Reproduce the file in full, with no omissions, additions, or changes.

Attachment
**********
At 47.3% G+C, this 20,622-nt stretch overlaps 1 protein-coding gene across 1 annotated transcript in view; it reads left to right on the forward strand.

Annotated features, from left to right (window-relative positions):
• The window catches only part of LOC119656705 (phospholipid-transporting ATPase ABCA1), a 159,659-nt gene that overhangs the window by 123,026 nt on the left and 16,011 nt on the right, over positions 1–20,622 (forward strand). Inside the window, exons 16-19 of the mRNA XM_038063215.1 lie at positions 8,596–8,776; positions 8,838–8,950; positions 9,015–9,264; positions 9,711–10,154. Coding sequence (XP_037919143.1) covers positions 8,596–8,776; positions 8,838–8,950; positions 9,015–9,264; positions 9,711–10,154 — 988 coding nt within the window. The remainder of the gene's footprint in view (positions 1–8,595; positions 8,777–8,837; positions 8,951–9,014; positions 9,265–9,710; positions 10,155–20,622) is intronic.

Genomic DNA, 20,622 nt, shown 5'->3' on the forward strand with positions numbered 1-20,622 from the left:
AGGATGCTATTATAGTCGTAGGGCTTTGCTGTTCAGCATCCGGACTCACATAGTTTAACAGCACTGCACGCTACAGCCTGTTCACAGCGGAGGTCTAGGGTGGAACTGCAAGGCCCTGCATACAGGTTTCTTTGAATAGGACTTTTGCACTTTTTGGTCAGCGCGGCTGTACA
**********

At 47.3% G+C, this 20,622-nt stretch overlaps 1 protein-coding gene across 1 annotated transcript in view; it reads left to right on the forward strand.

Annotated features, from left to right (window-relative positions):
• The window catches only part of LOC119656705 (phospholipid-transporting ATPase ABCA1), a 159,659-nt gene that overhangs the window by 123,026 nt on the left and 16,011 nt on the right, over positions 1–20,622 (forward strand). Inside the window, exons 16-19 of the mRNA XM_038063215.1 lie at positions 8,596–8,776; positions 8,838–8,950; positions 9,015–9,264; positions 9,711–10,154. Coding sequence (XP_037919143.1) covers positions 8,596–8,776; positions 8,838–8,950; positions 9,015–9,264; positions 9,711–10,154 — 988 coding nt within the window. The remainder of the gene's footprint in view (positions 1–8,595; positions 8,777–8,837; positions 8,951–9,014; positions 9,265–9,710; positions 10,155–20,622) is intronic.

Genomic DNA, 20,622 nt, shown 5'->3' on the forward strand with positions numbered 1-20,622 from the left:
AGGATGCTATTATAGTCGTAGGGCTTTGCTGTTCAGCATCCGGACTCACATAGTTTAACAGCACTGCACGCTACAGCCTGTTCACAGCGGAGGTCTAGGGTGGAACTGCAAGGCCCTGCATACAGGTTTCTTTGAATAGGACTTTTGCACTTTTTGGTCAGCGCGGCTGTACA